As you know, Landlords have 21 days to get the report and/or deposit back to the tenant. But I cannot find anywhere how long a tenant has once they receive the itemization, to pay the Landlord if additional monies are owed to clean or fix the property. The one tenant corresponding does not give a reason for a wrong address, and says she will look at the report at her convenience. I wish I had that same luxury when fixing my home. How long does she have to pay me what is owed? She has yet to dispute my itemization. Thank you!

    • Lucas Hall

      Hi Vikki

      That’s a great question. Unfortunately, I don’t have an answer for you. I’ve not seen a statute that sets a specific amount of time for the tenant to pay a debt.

      At some point, I think you should give them a deadline. Perhaps 30 or 60 days, and let the tenant know of the consequences for not paying. Then if they miss the deadline, file a small claims case against them. After you win the judgement, you can send it to collections, or attempt a wage garnishment.

      I hope that helps. Please know that I’m not a lawyer, nor is this legal advice.

  • Valerie

    Hi Lucas,
    I landlord deducted for carpet cleaning from my security deposit. I told her that it was as clean as when I got it. I lived there for 5 months, we took off our shoes. I let landlord know that she cannot deduct for normal wear and tear of carpet.
    she replied and said that it was listed in rental agreement, that I shall have carpet professionally cleaned before I move out to leave in same condition it was in when I received apartment. can they include carpet cleaning fee in rental agreement? Normal wear and tear? I didn’t damage carpet or stain it. it was perfect condition.

    • Lucas Hall

      Hi Valerie

      Yes, they can include carpet cleaning as a tenant responsibility. If the tenant doesn’t do it, they can perform the job, and deduct the cleaning from the deposit.

      Carpet cleaning falls under the “cleaning” category, rather than normal wear and tear. A landlord can force a tenant to clean before moving-out.

      Normal wear and tear for a carpet is some padding down in higher traffic areas, and even some minor discoloration. But no matter how many times you vacuum the carpet, it won’t clean it to the condition it was when you moved in. Only a professional carpet cleaning tool will do that.

      Does that make sense?

      • Valerie

        Thank you for your quick reply. Yes, thank you it does make sense. It just feels like I’m cleaning it for the next tenant instead of the landlord paying for it. Cost falls on us renters instead of the business.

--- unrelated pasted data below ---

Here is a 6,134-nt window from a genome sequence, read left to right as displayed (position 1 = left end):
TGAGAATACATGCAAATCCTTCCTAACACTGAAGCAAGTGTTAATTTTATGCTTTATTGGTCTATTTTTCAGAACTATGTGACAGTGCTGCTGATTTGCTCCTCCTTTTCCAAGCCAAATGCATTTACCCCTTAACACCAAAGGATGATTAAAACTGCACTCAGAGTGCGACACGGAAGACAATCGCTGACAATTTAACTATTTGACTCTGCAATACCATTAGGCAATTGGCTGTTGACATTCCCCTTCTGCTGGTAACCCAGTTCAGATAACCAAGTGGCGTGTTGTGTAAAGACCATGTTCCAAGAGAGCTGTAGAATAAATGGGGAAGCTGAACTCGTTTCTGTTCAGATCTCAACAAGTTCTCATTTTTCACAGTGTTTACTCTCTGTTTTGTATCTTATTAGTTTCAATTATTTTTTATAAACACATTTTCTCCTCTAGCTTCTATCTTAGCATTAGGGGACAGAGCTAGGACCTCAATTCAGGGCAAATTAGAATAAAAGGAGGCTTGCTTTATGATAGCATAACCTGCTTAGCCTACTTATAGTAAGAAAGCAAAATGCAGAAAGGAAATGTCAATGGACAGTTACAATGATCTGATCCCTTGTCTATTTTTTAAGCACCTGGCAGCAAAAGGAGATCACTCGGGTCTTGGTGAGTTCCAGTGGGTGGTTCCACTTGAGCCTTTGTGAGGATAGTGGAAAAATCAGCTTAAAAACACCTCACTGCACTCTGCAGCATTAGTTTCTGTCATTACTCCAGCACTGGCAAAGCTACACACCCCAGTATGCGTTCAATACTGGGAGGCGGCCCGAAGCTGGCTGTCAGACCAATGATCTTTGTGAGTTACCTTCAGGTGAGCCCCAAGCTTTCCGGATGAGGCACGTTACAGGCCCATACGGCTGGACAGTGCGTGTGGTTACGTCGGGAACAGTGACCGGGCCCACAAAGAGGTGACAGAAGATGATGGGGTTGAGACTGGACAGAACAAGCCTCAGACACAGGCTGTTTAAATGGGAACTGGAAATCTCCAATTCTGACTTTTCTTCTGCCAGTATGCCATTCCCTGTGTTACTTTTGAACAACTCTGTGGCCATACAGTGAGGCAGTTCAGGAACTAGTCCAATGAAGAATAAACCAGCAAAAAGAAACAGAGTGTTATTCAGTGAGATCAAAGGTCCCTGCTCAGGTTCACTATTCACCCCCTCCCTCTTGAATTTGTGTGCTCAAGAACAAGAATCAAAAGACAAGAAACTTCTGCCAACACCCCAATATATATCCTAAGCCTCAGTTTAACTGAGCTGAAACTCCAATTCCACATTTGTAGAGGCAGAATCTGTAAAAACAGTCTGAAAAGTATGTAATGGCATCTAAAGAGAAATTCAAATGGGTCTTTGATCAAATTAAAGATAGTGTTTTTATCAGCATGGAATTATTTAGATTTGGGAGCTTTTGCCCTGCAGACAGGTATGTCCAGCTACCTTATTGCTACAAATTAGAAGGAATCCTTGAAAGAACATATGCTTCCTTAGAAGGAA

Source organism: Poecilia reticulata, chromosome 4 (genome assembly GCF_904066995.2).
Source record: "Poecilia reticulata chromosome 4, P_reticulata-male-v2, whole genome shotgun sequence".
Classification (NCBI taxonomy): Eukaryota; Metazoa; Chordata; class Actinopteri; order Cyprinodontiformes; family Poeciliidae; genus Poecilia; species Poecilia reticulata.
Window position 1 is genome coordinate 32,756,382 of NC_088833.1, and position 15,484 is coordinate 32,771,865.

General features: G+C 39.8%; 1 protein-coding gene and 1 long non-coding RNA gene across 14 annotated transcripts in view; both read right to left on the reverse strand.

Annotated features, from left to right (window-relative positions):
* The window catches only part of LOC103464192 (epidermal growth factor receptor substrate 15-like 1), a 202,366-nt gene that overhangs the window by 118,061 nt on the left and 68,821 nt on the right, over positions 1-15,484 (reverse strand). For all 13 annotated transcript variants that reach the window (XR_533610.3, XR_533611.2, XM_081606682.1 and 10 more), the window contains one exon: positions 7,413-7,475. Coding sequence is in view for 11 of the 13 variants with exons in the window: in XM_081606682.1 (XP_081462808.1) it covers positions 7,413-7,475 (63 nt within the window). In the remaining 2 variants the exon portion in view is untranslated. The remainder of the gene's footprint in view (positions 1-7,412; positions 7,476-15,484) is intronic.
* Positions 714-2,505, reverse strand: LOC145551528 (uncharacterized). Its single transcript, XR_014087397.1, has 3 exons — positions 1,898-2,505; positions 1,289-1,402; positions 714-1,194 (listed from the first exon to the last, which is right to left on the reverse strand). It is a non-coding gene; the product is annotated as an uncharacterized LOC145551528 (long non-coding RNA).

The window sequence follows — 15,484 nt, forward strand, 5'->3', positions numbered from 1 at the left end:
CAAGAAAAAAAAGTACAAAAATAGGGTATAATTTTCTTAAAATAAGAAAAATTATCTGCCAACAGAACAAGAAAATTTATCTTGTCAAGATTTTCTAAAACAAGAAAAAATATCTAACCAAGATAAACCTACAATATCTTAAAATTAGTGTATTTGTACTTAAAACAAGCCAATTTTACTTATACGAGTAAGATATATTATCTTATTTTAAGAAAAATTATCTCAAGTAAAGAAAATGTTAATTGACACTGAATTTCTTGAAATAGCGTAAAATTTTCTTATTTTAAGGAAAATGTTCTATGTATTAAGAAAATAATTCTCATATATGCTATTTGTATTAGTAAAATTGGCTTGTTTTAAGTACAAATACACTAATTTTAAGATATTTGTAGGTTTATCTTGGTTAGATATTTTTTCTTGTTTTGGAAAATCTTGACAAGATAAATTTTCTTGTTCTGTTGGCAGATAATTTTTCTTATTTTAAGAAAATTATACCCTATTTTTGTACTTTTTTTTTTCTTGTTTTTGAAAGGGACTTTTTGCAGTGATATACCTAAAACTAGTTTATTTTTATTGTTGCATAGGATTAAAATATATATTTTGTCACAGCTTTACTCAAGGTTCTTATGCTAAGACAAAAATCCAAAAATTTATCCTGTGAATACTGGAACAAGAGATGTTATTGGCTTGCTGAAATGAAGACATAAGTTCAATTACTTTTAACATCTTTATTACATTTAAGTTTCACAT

Just wanted to know if that was something they can deduct.
        I appreciate your help.

        • Lucas Hall

          Hi again,

          In a perfect world, it would have been professionally cleaned before you moved-in and therefore you’re just restoring it to the move-in condition. But we all still have to honor the lease.

          If you want, you could still ignore it, and just wait to see if they withhold the money – but that’s your call to make.

  • Sue Hernandez

    Hello, and thank you for your help.
    Here’s our situation…
    My parents rented to a couple, and the man of the couple has been put in jail for drug charges. We don’t know specifics. She is on the lease, he’s not. They are behind in rent. They have children. We’ve been told there could be some sort of liability on our part, if there are drugs in the residence. Is that the case? If so, do we need to begin eviction action while he is still in jail? How does that work? What are our responsibilities/liabilities? If we begin eviction one way or the other, How do we best proceed?

    • Lucas Hall

      Hi Sue,

      I’m not sure what sort of liability could fall on you. I guess it would depend on the situation, and if anyone was hurt. But they were the druggies, not you.

      It sounds like you could terminate their lease for two things: nonpayment of rent, and illegal activity. Either way, you’d need to give a 3 day notice to remedy or quit. (Civ. Procedure Code §§ 1161(2-4))

      You’d have to talk to your local courthouse or a local attorney to get the specifics on the eviction process in your county, but here is the high-level overview:

      I hope that helps. Good luck to you. Please know that I’m not an attorney, nor is this legal advice.

      • Mary Rimachi

        UNLESS YOU ALLOWED THEM TO USE YOUR PROPERTY TO SELL DRUGS/DO DRUGS YOU HAVE NO EXPOSURE TO ANY CRIMINAL LIABILITY. As 4 THE EVICTION ISSUES: If they do not pay rent give them a 3 day notice to pay or quit. MAKE SURE YOU CONSULT WITH A LEGAL CLINIC OR LAWYER as this must be done correctly. Make sure you put the right of amount for rent owed and if you do not how to calculate this ALWAYS GO UNDER WHAT YOU THINK THEY OWE NOT OVER.
        Make sure you personally serve the notice and post the notice and mail the notice w/certified receipt. IF NO RENT IS PRESENTED, FILE AN UNLAWFUL DETAINER ACTION OR HIRE A LANDLORD TENANT LAWYER TO DO IT FOR YOU. BEST

  • Will F

    My tenant notified me that a sliding glass door in my rental property spontaneously shattered.

    He claims he was home and heard it but did not have anything to do with the breaking of the door. Not 5 minutes before we were discussing a broken dishwasher that they had broken due to large food clogging up the pump. I told him they were responsible for the dishwasher repair and he threatened to retain an attorney. I told him to have them contact me as I had done nothing wrong.

    The timing of the door breaking and him being mad at me seems to be very strange. Is my tenant responsible for the glass breakage and can I make him pay immediately to get it repaired?